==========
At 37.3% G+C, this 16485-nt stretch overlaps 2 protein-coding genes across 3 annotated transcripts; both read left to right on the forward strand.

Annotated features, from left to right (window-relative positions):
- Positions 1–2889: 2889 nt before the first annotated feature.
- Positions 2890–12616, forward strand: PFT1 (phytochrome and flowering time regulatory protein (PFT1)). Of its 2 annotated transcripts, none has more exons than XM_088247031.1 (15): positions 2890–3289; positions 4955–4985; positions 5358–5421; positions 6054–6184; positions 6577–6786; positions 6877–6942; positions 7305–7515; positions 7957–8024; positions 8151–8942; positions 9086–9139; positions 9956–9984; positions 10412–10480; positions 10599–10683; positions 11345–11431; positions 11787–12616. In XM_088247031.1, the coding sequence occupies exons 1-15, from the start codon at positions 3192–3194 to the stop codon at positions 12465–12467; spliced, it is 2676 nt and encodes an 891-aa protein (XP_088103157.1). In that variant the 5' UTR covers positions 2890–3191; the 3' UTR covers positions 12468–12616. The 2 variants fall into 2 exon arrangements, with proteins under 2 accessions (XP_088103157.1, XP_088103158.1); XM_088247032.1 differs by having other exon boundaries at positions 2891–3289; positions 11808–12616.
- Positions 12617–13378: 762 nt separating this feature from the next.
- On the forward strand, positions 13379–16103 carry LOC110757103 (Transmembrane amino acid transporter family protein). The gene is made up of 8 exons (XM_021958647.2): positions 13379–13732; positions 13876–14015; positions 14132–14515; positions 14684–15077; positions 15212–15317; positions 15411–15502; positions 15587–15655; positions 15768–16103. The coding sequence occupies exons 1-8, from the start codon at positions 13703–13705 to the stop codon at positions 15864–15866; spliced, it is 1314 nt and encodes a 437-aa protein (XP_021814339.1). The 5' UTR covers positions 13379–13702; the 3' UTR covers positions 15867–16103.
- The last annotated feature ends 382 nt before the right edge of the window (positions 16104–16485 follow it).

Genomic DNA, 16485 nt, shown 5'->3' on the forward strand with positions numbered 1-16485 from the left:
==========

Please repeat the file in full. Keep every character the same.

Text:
At 37.3% G+C, this 16485-nt stretch overlaps 2 protein-coding genes across 3 annotated transcripts; both read left to right on the forward strand.

Annotated features, from left to right (window-relative positions):
- Positions 1–2889: 2889 nt before the first annotated feature.
- Positions 2890–12616, forward strand: PFT1 (phytochrome and flowering time regulatory protein (PFT1)). Of its 2 annotated transcripts, none has more exons than XM_088247031.1 (15): positions 2890–3289; positions 4955–4985; positions 5358–5421; positions 6054–6184; positions 6577–6786; positions 6877–6942; positions 7305–7515; positions 7957–8024; positions 8151–8942; positions 9086–9139; positions 9956–9984; positions 10412–10480; positions 10599–10683; positions 11345–11431; positions 11787–12616. In XM_088247031.1, the coding sequence occupies exons 1-15, from the start codon at positions 3192–3194 to the stop codon at positions 12465–12467; spliced, it is 2676 nt and encodes an 891-aa protein (XP_088103157.1). In that variant the 5' UTR covers positions 2890–3191; the 3' UTR covers positions 12468–12616. The 2 variants fall into 2 exon arrangements, with proteins under 2 accessions (XP_088103157.1, XP_088103158.1); XM_088247032.1 differs by having other exon boundaries at positions 2891–3289; positions 11808–12616.
- Positions 12617–13378: 762 nt separating this feature from the next.
- On the forward strand, positions 13379–16103 carry LOC110757103 (Transmembrane amino acid transporter family protein). The gene is made up of 8 exons (XM_021958647.2): positions 13379–13732; positions 13876–14015; positions 14132–14515; positions 14684–15077; positions 15212–15317; positions 15411–15502; positions 15587–15655; positions 15768–16103. The coding sequence occupies exons 1-8, from the start codon at positions 13703–13705 to the stop codon at positions 15864–15866; spliced, it is 1314 nt and encodes a 437-aa protein (XP_021814339.1). The 5' UTR covers positions 13379–13702; the 3' UTR covers positions 15867–16103.
- The last annotated feature ends 382 nt before the right edge of the window (positions 16104–16485 follow it).

Genomic DNA, 16485 nt, shown 5'->3' on the forward strand with positions numbered 1-16485 from the left: